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Rice prices rise in India on stronger rupee; stable in Thailand, Vietnam
April 27, 2017 / 11:38 AM / 5 months ago

Rice prices rise in India on stronger rupee; stable in Thailand, Vietnam

A farmer winnows rice in a field on the outskirts of Ahmedabad, India, November 4, 2016. REUTERS/Amit Dave/Files

MUMBAI/BANGKOK/HANOI (Reuters) - Rice prices in India rose on a stronger rupee, while markets in Thailand and Vietnam remained quiet, traders said on Thursday.

In India, the world’s biggest rice exporter, prices for 5-percent broken parboiled rice rose by $3 to $387-$392 a tonne this week on an appreciation in the rupee and a rise in paddy prices in the local market.

The rupee has risen 6 percent so far in 2017 and is trading near its highest level in 21 months, trimming returns for exporters.

The strengthening rupee is also pushing up prices in dollar terms, making Indian supplies less competitive, said a rice exporter based in Kakinada in Andhra Pradesh.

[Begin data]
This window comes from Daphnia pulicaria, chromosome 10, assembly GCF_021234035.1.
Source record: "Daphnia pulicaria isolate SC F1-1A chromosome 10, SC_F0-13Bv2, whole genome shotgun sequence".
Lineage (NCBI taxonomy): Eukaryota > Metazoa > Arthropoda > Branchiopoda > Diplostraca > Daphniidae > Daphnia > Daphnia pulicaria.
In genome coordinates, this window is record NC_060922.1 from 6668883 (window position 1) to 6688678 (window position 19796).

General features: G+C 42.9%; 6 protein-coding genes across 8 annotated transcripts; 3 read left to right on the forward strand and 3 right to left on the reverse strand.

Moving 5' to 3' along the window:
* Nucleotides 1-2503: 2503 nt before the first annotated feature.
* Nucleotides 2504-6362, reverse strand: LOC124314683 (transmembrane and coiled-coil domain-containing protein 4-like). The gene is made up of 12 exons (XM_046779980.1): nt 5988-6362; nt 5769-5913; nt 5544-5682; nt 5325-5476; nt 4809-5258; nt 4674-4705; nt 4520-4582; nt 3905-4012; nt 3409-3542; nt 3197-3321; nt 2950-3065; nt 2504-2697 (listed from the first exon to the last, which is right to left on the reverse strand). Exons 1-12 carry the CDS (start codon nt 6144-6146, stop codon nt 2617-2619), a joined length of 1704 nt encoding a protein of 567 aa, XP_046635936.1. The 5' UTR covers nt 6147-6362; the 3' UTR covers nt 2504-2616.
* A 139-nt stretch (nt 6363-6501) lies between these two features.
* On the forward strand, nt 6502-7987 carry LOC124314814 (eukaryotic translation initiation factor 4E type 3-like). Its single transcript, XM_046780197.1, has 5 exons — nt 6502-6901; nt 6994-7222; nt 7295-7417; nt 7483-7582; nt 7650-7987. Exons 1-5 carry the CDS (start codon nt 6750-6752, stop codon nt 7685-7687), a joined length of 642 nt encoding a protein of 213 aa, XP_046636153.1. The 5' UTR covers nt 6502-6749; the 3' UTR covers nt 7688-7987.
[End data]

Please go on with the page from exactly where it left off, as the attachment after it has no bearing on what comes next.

Local paddy prices were firm on thinner supply.

“Paddy supply from winter crops is lower than anticipated,” said another exporter based in Kakinada.

India mainly exports non-basmati rice to African countries and premier basmati rice to the Middle East.

Thai benchmark 5-percent broken rice remained at $360-$375 a tonne, free-on-board (FOB) Bangkok, in a quiet market.

“Prices will likely stay at this level for a while,” a trader in Bangkok said.

The Thai government will open a state auction for 1.03 million tonnes of spoiled and sub-standard rice from state stockpiles on Friday.

Vietnam’s 5-percent broken rice dropped slightly to $350 a tonne, FOB Saigon, from $350-$355 last week, with traders citing a quiet market amid weak demand.

Rice exports by Vietnam in the first four months of 2017 are estimated to fall 7.7 percent from the same period last year to 1.86 million tonnes, the country’s farm ministry said on Wednesday.

Thailand and Vietnam are the world’s second and third biggest rice exporters.

Reporting by Rajendra Jadhav in MUMBAI, Patpicha Tanakasempipat in BANGKOK, and Mai Nguyen in HANOI; Editing by Amrutha Gayathri

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